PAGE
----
“Hey, darlin’” said Mrs. Conley to the school principal first thing in the morning. “Hey darlin’” she said again with a hug to a fifth grader as he walked into her classroom. "Hey darlin'" she said to the local reporter who greeted her for an interview.
Betty Conley has been the grandmother figure at since even before she became a real grandmother. In her classroom sits a comfortable couch, an old rocking chair (frequently her teaching platform), and a piano she sometimes plays and sings along with to entertain the children. Conley takes pride playing the grandmother role. She said parents are the ones helping the children clamber up the mountains, and grandparents are the ones that get to show them the view from the top.
Conley has taught at Buckhead's Sarah Smith for 30 years, longer than anyone else. Previously, she taught in other schools, but she calls Sarah Smith her “first love.” She’s been teaching fifth graders since the day she started. This spring Conley will retire.
Dr. Sidney Baker, principal of Sarah Smith, said Conley was one of the first people in the school to welcome him when he began work there. He mentioned to her once that he loved jelly beans, and for years afterwards he would sometimes find a bag of them in his mailbox or sitting on his desk in the morning. “I always knew who they were from,” he said.
“She’s been taking care of us,” Baker said. “Now it’s time for her to say, ‘Now y’all take care of me.’”
Conley said she has had a great career, and now she is moving on to become a substitute teacher at various schools in the Atlanta district. “I’m not starting a new chapter in my book,” she said, “but a whole new book.” She sees the change as an opportunity to meet even more students.
Caring for the students and teaching is her passion. Conley likes to give each child a hug and good word every day. She said being a teacher is really being a counselor. “I take that responsibility very seriously,” she said.
Students often approach her in confidence to share their feelings. The stories she remembers are often sorrowful. She will never forget one child who approached her after a poetry reading and said, “Mrs. Conley, if life is a rose garden, mine has been trampled and there is no tomorrow.” It brought tears to her eyes, but Conley tried to encourage and comfort her student. At the end of that school year, the student confessed to Conley, “There is sunshine tomorrow.”
Other moments of counseling are more common to fifth graders, like mourning a pet’s death. “Oh my Lord,” Conley said, as if pitiful faces of hundreds of students and their lost pets’ names were flashing through her mind.
John Blackwell was a student teacher with Conley 15 years ago. Now he is a full-time fourth grade teacher at Sarah Smith, in a classroom one floor above Conley’s. He said, “She helped me see how much enjoyment you can get out of a relationship with the students.”
But it’s not all counseling in Conley’s classroom. She can hardly pick her favorite subject to teach – American history, creative writing, mathematics (teaching kids to like it). The entire student body, however, might agree that the best part of being in Mrs. Conley’s class is the annual Shakespeare Festival. Every student memorizes verses, 11-year-old boys don tights and wear rouge, and the whole school comes to watch Mrs. Conley’s fifth grade class perform Shakespeare. Fourth graders this year will be sad to miss the closing tradition.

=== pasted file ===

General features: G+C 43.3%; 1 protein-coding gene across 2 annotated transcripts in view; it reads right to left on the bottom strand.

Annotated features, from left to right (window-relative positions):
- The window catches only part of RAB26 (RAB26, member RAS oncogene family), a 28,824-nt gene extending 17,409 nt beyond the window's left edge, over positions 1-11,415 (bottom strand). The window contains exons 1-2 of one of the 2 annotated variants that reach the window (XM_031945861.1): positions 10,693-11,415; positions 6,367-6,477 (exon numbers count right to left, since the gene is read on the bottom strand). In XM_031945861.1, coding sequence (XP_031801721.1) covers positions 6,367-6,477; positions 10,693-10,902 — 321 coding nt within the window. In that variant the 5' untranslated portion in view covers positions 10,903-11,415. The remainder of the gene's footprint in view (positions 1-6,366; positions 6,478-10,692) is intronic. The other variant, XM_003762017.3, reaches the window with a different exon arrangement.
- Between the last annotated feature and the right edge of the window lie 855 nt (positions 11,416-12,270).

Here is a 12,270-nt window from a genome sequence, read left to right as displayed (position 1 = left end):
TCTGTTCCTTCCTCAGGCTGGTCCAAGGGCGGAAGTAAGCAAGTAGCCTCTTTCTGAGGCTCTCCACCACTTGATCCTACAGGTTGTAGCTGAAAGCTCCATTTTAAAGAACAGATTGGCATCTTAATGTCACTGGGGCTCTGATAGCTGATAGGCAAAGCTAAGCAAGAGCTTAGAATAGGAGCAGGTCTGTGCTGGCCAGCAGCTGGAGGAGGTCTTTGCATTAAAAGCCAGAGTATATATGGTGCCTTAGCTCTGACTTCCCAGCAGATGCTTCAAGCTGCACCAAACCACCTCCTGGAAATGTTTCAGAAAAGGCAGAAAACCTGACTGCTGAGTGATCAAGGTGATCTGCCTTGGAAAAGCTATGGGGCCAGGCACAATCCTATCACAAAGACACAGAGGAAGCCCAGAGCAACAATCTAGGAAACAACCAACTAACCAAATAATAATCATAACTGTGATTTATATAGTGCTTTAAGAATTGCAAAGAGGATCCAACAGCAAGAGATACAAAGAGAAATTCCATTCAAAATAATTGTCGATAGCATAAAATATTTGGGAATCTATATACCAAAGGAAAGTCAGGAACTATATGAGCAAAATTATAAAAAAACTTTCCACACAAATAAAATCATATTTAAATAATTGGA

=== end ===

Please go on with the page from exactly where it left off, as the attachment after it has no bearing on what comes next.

“I love doing creative things,” Conley said, “and mingling in the academics.”
Blackwell said she taught him the importance of “connecting the fun and the learning and taking the time to do the fun.”
“She [teaches] because she likes to do it,” Blackwell said. “That makes all the difference in the world.”
Conley will always love teaching, but she doesn’t enjoy the technology teachers are required to use now-a-days, or all the paperwork involved. She wants to stop now before the work becomes tiresome.
“I think she could keep going,” Baker said, “but technology has left her behind a little bit.” Conley created a class website when teachers were required to do so, but it was not her favorite activity. “I’m gonna miss seeing her around,” the principal said.
When Baker announced Conley’s retirement at a recent faculty meeting, she received a standing ovation from her co-workers congratulating her years of dedicated work. Baker said Conley has always been a cooperative team player with the staff, and a “trouper” throughout all the changes in the school.
On May 24 Sarah Smith will host a reception in the gym to celebrate Conley’s teaching career. All her previous students are invited to attend and show their appreciation.
“She’ll remember every one of them” Baker said.
The last and 26th annual Shakespeare Festival, put on my Mrs. Conley’s fifth grade class, will take place May 20. As usual, the students are invited the following Saturday to Mrs. Conley’s house for a cookout celebration of their hard work, as well as to play billiards and basketball and watch a movie.
At the fifth grade promotional ceremony this spring, Conley will offer her traditional song, “Sunrise, Sunset” (from "Fiddler on the Roof"), singing for her last graduating class.
It will be hard to say good-bye to the longest-standing teacher at Sarah Smith. Blackwell called her the last of the traditional teachers. “The history she holds will be gone once she’s gone,” he said.
Conley said she is not giving up teaching, just changing the style. "I see it as a new challenge and adventure," she said.